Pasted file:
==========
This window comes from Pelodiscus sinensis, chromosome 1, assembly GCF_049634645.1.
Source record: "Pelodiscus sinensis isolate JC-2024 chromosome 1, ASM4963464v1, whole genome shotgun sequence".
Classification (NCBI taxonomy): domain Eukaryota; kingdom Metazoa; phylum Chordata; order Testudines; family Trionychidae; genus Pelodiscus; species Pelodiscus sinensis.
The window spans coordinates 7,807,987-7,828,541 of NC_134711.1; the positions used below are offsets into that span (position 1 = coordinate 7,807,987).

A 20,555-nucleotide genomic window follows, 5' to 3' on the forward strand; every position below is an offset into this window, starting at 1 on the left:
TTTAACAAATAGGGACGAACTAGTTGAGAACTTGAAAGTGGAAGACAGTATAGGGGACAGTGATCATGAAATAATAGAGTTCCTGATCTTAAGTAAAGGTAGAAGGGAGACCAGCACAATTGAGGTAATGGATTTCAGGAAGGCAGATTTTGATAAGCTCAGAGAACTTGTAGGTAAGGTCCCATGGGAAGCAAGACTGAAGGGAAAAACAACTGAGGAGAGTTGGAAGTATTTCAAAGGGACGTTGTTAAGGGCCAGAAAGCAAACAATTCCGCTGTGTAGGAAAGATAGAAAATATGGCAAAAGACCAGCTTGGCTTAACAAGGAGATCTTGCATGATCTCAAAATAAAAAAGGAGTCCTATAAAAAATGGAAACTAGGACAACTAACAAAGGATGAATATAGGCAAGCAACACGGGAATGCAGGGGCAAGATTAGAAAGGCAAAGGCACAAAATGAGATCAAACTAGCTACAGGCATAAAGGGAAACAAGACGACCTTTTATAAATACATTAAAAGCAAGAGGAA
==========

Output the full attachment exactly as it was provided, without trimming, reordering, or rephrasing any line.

This window comes from Pelodiscus sinensis, chromosome 1, assembly GCF_049634645.1.
Source record: "Pelodiscus sinensis isolate JC-2024 chromosome 1, ASM4963464v1, whole genome shotgun sequence".
Classification (NCBI taxonomy): domain Eukaryota; kingdom Metazoa; phylum Chordata; order Testudines; family Trionychidae; genus Pelodiscus; species Pelodiscus sinensis.
The window spans coordinates 7,807,987-7,828,541 of NC_134711.1; the positions used below are offsets into that span (position 1 = coordinate 7,807,987).

A 20,555-nucleotide genomic window follows, 5' to 3' on the forward strand; every position below is an offset into this window, starting at 1 on the left:
TTTAACAAATAGGGACGAACTAGTTGAGAACTTGAAAGTGGAAGACAGTATAGGGGACAGTGATCATGAAATAATAGAGTTCCTGATCTTAAGTAAAGGTAGAAGGGAGACCAGCACAATTGAGGTAATGGATTTCAGGAAGGCAGATTTTGATAAGCTCAGAGAACTTGTAGGTAAGGTCCCATGGGAAGCAAGACTGAAGGGAAAAACAACTGAGGAGAGTTGGAAGTATTTCAAAGGGACGTTGTTAAGGGCCAGAAAGCAAACAATTCCGCTGTGTAGGAAAGATAGAAAATATGGCAAAAGACCAGCTTGGCTTAACAAGGAGATCTTGCATGATCTCAAAATAAAAAAGGAGTCCTATAAAAAATGGAAACTAGGACAACTAACAAAGGATGAATATAGGCAAGCAACACGGGAATGCAGGGGCAAGATTAGAAAGGCAAAGGCACAAAATGAGATCAAACTAGCTACAGGCATAAAGGGAAACAAGACGACCTTTTATAAATACATTAAAAGCAAGAGGAA